July 31, 2005


Foundering? (NOAH FELDMAN, 7/31/05, NY Times Magazine)

When a constitution succeeds, its framers come to be regarded as visionaries. They are seen in retrospect to have predicted future difficulties and dealt with them ingeniously, by building a machine that would run of itself. From the inside, though, constitution drafting is not so philosophical and frictionless; it does not take place under the aspect of the eternal. The immediate politics of the moment dominate, along with the lurking fear that if the constitution is not ratified, national collapse may follow.

In Baghdad today, as in Philadelphia in 1787, constitution writing means horse-trading, improvisation, dispute and deferral. [...]

Meanwhile, the specter of a national breakup bedevils the Iraqi negotiators, just as it did the drafters in Philadelphia. Kurdish autonomy, politely relabeled ''federalism,'' may be the greatest stumbling block to reaching a constitutional deal. Many Arab Iraqis will experience an initial shock when they look closely at the de facto self-government that the Kurds have negotiated for themselves. Meanwhile, ownership of disputed Kirkuk and its oil fields cannot be assigned without calling ratification into doubt. As in the U.S. Constitution, ''secession'' itself will go unmentioned -- allowing politicians to claim in the future that the omission either allows or prohibits Kurdistan from establishing itself on its own.

But the bottom line is that Arab Iraqis, like Northerners who objected to slavery but cared more for Union, have no choice but to acquiesce in vague language that opens the door to Kurdish demands. The Kurds have a substantial military force and a strong friendship with the U.S.; who is going to take their self-government away from them? Anyway, federalism always entails tension between a central government and states' rights. So Iraqis must gamble that their precarious arrangements do not lead to secession and civil slaughter.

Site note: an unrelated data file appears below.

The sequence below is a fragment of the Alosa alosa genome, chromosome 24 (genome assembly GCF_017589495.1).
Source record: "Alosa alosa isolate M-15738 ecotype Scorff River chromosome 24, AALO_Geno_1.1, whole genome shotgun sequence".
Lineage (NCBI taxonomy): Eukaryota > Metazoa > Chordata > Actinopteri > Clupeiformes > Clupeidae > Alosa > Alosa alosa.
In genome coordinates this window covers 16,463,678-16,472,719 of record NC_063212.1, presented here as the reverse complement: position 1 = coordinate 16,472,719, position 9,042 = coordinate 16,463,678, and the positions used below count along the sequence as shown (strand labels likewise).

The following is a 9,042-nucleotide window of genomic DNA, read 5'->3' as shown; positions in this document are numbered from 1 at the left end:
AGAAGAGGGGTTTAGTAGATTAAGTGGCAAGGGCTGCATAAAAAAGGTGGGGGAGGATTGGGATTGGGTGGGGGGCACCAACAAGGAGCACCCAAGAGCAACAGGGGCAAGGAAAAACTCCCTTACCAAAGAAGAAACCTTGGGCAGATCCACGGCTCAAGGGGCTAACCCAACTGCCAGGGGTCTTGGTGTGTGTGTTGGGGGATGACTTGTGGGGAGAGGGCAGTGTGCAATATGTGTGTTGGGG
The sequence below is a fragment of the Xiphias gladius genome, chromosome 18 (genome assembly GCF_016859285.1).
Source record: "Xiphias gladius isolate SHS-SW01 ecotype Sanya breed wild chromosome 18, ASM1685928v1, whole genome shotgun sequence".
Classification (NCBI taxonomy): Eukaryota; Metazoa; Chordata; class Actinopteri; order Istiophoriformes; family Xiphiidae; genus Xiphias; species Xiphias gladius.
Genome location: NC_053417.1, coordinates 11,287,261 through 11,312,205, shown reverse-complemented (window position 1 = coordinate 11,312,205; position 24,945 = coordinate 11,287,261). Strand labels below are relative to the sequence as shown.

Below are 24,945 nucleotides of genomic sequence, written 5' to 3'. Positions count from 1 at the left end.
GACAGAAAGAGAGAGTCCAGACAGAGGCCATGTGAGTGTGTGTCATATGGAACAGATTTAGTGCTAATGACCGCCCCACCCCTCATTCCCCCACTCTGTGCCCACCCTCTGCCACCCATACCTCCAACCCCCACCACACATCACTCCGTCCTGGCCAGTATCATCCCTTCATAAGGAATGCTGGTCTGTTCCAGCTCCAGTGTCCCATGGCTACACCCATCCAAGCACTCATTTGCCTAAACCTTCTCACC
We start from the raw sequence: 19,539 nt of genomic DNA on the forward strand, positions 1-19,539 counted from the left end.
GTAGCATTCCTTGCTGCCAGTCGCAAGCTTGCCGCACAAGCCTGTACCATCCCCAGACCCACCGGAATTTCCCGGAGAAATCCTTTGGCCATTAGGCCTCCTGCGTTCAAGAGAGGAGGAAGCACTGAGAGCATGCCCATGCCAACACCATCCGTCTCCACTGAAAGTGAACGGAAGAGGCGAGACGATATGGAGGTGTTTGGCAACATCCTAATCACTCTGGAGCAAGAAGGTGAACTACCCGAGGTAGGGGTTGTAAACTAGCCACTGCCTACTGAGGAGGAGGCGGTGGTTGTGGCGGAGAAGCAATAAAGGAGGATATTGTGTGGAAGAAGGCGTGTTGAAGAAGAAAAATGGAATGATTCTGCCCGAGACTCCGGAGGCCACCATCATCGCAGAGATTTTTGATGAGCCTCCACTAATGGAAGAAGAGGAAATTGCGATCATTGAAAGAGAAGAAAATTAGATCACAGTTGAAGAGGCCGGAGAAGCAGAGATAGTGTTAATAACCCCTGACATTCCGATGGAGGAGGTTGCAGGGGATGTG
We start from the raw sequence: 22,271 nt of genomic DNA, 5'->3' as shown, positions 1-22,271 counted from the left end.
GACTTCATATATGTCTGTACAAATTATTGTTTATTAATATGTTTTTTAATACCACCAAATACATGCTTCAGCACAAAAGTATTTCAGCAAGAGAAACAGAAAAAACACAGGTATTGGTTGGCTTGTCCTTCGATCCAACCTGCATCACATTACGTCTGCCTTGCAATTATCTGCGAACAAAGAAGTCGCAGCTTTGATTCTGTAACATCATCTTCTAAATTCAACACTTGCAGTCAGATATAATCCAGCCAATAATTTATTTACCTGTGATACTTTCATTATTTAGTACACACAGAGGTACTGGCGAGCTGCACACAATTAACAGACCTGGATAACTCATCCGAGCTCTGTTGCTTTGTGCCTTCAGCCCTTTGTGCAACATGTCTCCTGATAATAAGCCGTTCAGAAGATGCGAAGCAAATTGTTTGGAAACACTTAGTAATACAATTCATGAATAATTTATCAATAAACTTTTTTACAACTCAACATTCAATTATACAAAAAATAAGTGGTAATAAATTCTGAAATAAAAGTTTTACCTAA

A constitution that acclimates a people to living with contradiction pretty much guarantees unintended consequences. The Philadelphia framers decided to leave out a bill of rights, since they worried that listing some rights might imply the nonexistence of others. But when the states' ratifying conventions insisted on specific guarantees, the first Congress went to work. Today the 10 amendments (originally plotted as 12, with our First as the less impressive Third) seem more like universal principles than a political afterthought.

For the Iraqis, the unexpected results lie in the not-too-distant future. But to get there, to arrive in a world where courts resolve difficult questions of interpretation in ways the original authors could never have imagined -- this would be a tremendous accomplishment for the Iraqis, not to mention the coalition that unleashed at once the powers of democracy and anarchy, as if to see which would prevail.

Democracy may not always endure, but anarchy never does.

Posted by Orrin Judd at July 31, 2005 11:58 PM

The enemies of freedom always abhor federalism. Like Nero, they wish society had a single neck to be throttled at will.

Posted by: Lou Gots at August 1, 2005 12:27 AM

To be sure, the question is whether true self-interest, political or otherwise, can ever be formulated, let alone implemented, in a pride-shame culture, where absolute cynicism and a pathologic belief in the most far-fetched lies appear to be the order of the day.

But then, this is the gamble; and it has got to work. Making sure it all goes up in flames, death, and destruction is the goal of the enemy, his enablers, and supporters.

Posted by: Barry Meislin at August 1, 2005 6:12 AM

Anarchy doesn't endure, but it usually transitions straight to tyranny.

Posted by: Mike Earl at August 1, 2005 10:12 AM